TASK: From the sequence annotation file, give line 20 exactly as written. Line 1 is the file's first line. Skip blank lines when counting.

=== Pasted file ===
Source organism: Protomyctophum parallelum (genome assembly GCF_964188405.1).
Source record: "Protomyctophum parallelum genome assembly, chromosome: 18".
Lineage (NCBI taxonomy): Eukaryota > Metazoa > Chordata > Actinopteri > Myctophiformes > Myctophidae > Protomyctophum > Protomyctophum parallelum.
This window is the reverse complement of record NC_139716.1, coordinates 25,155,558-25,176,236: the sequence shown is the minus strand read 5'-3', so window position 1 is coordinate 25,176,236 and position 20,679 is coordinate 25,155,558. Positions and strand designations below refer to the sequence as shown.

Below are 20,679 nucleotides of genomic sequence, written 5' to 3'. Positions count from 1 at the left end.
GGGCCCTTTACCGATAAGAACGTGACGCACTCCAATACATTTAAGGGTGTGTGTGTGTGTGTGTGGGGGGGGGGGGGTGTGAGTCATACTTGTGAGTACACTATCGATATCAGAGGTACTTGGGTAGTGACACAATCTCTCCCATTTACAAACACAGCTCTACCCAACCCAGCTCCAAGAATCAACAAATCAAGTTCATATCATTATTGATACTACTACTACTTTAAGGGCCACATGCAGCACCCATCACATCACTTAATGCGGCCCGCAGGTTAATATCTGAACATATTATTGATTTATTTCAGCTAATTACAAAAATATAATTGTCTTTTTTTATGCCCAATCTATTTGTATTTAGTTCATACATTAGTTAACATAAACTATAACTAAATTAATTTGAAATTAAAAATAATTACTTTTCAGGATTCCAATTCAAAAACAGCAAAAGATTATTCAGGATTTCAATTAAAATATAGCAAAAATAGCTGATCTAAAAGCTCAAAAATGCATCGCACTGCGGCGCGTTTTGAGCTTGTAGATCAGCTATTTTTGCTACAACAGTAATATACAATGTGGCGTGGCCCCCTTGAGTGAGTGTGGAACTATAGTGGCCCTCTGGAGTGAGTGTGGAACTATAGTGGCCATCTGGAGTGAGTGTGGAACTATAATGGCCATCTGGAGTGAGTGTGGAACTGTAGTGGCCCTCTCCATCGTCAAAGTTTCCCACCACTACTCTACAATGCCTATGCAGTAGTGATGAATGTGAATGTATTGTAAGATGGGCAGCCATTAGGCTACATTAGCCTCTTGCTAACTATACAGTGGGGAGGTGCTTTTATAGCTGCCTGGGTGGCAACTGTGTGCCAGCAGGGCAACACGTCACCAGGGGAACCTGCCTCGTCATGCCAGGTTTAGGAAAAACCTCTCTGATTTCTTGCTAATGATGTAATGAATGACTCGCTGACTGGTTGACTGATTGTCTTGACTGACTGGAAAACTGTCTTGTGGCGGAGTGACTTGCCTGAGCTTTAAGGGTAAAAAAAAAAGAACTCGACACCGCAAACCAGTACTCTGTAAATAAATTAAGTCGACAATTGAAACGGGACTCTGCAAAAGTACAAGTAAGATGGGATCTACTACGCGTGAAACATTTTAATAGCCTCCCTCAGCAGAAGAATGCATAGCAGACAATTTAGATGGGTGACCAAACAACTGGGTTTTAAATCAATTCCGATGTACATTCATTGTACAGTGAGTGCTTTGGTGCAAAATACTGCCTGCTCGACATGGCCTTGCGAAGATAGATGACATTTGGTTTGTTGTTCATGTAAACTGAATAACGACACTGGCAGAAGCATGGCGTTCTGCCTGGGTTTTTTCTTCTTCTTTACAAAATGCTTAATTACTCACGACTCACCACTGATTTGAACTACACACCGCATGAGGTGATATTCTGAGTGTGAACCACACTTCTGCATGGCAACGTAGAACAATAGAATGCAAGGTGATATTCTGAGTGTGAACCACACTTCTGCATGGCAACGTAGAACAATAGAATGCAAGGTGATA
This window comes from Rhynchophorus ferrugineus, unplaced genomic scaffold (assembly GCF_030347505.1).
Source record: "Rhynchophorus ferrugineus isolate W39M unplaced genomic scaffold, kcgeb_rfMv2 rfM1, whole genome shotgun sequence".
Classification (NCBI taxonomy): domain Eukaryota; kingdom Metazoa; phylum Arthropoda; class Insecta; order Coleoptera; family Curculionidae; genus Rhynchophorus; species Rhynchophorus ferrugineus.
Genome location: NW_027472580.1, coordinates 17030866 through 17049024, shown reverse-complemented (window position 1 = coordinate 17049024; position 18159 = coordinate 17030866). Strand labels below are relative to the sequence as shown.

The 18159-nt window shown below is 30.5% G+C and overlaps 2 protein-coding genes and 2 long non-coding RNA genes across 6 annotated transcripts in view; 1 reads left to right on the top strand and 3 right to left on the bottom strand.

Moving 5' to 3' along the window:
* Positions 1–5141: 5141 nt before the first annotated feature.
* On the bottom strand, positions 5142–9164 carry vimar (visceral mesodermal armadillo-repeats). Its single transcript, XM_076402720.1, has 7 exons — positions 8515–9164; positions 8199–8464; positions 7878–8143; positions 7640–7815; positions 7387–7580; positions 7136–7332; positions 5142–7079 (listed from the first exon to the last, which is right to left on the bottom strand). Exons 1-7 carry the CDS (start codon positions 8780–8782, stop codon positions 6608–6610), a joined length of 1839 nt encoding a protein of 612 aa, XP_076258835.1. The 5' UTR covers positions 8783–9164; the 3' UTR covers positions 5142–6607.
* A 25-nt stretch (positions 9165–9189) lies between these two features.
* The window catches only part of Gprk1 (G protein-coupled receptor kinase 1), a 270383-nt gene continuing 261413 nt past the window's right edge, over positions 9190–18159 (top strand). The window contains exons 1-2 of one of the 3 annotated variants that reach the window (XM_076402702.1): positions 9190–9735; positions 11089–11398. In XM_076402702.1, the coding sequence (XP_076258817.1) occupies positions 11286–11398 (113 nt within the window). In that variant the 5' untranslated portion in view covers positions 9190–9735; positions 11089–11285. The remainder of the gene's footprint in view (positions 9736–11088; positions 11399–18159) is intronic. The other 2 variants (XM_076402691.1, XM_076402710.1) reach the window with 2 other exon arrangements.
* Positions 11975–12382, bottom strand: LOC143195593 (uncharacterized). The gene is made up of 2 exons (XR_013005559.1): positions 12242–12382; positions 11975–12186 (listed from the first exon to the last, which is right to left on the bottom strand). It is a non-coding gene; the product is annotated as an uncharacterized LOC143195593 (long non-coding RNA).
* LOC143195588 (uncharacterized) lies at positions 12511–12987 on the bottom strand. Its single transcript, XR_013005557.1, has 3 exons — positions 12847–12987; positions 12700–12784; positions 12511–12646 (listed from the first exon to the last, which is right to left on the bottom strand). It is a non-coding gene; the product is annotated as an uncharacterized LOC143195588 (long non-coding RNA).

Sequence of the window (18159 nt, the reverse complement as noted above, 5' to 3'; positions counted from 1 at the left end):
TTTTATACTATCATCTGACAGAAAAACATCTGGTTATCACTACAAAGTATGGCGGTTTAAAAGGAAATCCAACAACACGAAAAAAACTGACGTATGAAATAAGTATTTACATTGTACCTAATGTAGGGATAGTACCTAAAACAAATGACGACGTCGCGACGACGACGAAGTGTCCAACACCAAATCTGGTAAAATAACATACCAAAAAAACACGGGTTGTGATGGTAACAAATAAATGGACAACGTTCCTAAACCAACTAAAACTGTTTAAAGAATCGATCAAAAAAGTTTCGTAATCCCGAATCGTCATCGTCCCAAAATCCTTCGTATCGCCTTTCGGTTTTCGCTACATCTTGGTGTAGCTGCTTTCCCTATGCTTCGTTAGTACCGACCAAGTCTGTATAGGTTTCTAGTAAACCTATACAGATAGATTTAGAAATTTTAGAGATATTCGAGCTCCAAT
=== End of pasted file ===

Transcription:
TTTTATACTATCATCTGACAGAAAAACATCTGGTTATCACTACAAAGTATGGCGGTTTAAAAGGAAATCCAACAACACGAAAAAAACTGACGTATGAAATAAGTATTTACATTGTACCTAATGTAGGGATAGTACCTAAAACAAATGACGACGTCGCGACGACGACGAAGTGTCCAACACCAAATCTGGTAAAATAACATACCAAAAAAACACGGGTTGTGATGGTAACAAATAAATGGACAACGTTCCTAAACCAACTAAAACTGTTTAAAGAATCGATCAAAAAAGTTTCGTAATCCCGAATCGTCATCGTCCCAAAATCCTTCGTATCGCCTTTCGGTTTTCGCTACATCTTGGTGTAGCTGCTTTCCCTATGCTTCGTTAGTACCGACCAAGTCTGTATAGGTTTCTAGTAAACCTATACAGATAGATTTAGAAATTTTAGAGATATTCGAGCTCCAAT